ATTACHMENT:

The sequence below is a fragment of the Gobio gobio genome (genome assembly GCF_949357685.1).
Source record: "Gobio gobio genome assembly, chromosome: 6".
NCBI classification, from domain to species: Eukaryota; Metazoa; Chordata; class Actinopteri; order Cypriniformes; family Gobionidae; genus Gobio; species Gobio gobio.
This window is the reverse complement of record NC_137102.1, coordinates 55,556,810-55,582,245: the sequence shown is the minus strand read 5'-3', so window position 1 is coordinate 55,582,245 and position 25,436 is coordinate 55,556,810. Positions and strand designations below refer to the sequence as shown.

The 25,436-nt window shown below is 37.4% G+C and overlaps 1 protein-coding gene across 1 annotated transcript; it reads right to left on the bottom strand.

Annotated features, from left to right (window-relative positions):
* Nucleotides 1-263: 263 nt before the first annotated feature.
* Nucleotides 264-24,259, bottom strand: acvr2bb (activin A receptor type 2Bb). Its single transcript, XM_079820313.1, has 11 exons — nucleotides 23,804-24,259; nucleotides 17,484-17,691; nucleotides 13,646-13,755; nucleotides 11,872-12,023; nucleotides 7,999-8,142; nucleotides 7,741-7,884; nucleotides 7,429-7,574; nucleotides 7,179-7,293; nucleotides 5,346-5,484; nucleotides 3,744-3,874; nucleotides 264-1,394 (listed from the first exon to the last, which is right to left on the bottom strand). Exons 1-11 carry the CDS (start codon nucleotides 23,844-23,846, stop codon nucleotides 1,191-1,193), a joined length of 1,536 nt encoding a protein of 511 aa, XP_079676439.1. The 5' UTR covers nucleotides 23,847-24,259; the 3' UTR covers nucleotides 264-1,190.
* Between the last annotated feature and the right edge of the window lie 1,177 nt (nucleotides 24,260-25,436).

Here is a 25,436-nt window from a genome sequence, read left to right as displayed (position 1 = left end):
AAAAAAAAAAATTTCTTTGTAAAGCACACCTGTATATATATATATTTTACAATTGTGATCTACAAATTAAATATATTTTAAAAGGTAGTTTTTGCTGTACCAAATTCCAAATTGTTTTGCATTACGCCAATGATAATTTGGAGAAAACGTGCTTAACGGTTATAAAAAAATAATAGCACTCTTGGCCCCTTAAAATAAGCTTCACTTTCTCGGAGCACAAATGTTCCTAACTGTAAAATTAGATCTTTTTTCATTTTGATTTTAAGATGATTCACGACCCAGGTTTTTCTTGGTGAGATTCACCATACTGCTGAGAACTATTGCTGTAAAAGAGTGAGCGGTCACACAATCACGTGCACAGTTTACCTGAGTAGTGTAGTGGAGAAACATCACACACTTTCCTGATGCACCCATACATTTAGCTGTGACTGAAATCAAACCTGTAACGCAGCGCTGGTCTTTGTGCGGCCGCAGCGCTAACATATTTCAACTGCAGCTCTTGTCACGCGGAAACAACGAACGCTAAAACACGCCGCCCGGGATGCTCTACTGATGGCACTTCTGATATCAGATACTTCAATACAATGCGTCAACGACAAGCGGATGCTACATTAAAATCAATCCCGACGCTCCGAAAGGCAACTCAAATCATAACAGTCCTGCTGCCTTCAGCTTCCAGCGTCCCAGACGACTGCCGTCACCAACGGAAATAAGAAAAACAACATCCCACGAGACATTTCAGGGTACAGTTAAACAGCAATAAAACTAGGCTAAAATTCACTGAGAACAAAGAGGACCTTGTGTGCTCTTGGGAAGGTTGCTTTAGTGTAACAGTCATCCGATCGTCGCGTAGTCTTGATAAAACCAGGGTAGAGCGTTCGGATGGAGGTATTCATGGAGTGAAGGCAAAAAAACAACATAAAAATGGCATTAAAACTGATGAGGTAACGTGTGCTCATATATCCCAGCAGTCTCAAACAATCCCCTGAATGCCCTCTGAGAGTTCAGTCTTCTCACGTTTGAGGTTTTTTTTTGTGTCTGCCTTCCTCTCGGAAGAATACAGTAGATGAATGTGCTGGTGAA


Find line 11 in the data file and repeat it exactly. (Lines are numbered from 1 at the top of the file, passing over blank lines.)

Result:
AAAAAAAAAAATTTCTTTGTAAAGCACACCTGTATATATATATATTTTACAATTGTGATCTACAAATTAAATATATTTTAAAAGGTAGTTTTTGCTGTACCAAATTCCAAATTGTTTTGCATTACGCCAATGATAATTTGGAGAAAACGTGCTTAACGGTTATAAAAAAATAATAGCACTCTTGGCCCCTTAAAATAAGCTTCACTTTCTCGGAGCACAAATGTTCCTAACTGTAAAATTAGATCTTTTTTCATTTTGATTTTAAGATGATTCACGACCCAGGTTTTTCTTGGTGAGATTCACCATACTGCTGAGAACTATTGCTGTAAAAGAGTGAGCGGTCACACAATCACGTGCACAGTTTACCTGAGTAGTGTAGTGGAGAAACATCACACACTTTCCTGATGCACCCATACATTTAGCTGTGACTGAAATCAAACCTGTAACGCAGCGCTGGTCTTTGTGCGGCCGCAGCGCTAACATATTTCAACTGCAGCTCTTGTCACGCGGAAACAACGAACGCTAAAACACGCCGCCCGGGATGCTCTACTGATGGCACTTCTGATATCAGATACTTCAATACAATGCGTCAACGACAAGCGGATGCTACATTAAAATCAATCCCGACGCTCCGAAAGGCAACTCAAATCATAACAGTCCTGCTGCCTTCAGCTTCCAGCGTCCCAGACGACTGCCGTCACCAACGGAAATAAGAAAAACAACATCCCACGAGACATTTCAGGGTACAGTTAAACAGCAATAAAACTAGGCTAAAATTCACTGAGAACAAAGAGGACCTTGTGTGCTCTTGGGAAGGTTGCTTTAGTGTAACAGTCATCCGATCGTCGCGTAGTCTTGATAAAACCAGGGTAGAGCGTTCGGATGGAGGTATTCATGGAGTGAAGGCAAAAAAACAACATAAAAATGGCATTAAAACTGATGAGGTAACGTGTGCTCATATATCCCAGCAGTCTCAAACAATCCCCTGAATGCCCTCTGAGAGTTCAGTCTTCTCACGTTTGAGGTTTTTTTTTGTGTCTGCCTTCCTCTCGGAAGAATACAGTAGATGAATGTGCTGGTGAA